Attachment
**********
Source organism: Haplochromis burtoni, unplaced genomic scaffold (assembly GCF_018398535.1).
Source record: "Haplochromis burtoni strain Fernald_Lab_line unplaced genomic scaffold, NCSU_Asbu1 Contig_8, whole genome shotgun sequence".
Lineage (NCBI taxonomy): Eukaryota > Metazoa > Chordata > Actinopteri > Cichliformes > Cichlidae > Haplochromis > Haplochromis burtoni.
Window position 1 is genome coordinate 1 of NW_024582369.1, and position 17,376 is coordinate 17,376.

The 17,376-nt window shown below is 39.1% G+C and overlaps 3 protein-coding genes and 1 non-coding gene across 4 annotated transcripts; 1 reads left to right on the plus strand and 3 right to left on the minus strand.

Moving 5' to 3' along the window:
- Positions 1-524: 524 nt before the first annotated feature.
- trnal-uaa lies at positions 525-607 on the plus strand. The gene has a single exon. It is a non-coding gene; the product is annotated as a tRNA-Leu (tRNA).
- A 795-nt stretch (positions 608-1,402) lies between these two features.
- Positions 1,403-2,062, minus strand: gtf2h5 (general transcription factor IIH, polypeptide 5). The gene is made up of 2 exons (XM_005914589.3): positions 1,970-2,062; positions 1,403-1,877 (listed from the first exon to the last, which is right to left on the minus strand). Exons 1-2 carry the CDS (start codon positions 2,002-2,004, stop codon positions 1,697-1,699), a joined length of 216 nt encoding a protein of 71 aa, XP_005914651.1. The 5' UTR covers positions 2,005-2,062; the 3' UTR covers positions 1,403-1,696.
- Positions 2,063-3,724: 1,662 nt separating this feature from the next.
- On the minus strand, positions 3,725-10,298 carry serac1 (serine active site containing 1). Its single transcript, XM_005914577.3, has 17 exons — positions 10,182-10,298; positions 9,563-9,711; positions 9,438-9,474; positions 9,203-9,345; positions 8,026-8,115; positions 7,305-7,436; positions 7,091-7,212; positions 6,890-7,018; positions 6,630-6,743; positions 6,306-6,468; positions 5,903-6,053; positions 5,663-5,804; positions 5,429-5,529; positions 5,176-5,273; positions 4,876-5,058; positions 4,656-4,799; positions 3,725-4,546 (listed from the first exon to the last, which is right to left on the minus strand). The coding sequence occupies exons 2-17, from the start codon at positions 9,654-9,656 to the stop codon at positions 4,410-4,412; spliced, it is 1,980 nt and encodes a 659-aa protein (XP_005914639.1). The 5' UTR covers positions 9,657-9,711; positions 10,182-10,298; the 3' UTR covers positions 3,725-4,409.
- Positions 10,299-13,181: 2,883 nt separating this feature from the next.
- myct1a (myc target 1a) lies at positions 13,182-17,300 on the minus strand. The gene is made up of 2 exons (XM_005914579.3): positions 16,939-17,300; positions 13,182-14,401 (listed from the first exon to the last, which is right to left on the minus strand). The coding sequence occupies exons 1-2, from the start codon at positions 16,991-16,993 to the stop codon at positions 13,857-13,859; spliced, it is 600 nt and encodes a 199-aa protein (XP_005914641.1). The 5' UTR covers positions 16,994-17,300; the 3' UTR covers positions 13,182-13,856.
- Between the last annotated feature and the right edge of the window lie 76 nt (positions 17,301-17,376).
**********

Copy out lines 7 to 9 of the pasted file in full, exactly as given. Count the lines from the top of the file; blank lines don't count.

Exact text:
- Positions 1-524: 524 nt before the first annotated feature.
- trnal-uaa lies at positions 525-607 on the plus strand. The gene has a single exon. It is a non-coding gene; the product is annotated as a tRNA-Leu (tRNA).
- A 795-nt stretch (positions 608-1,402) lies between these two features.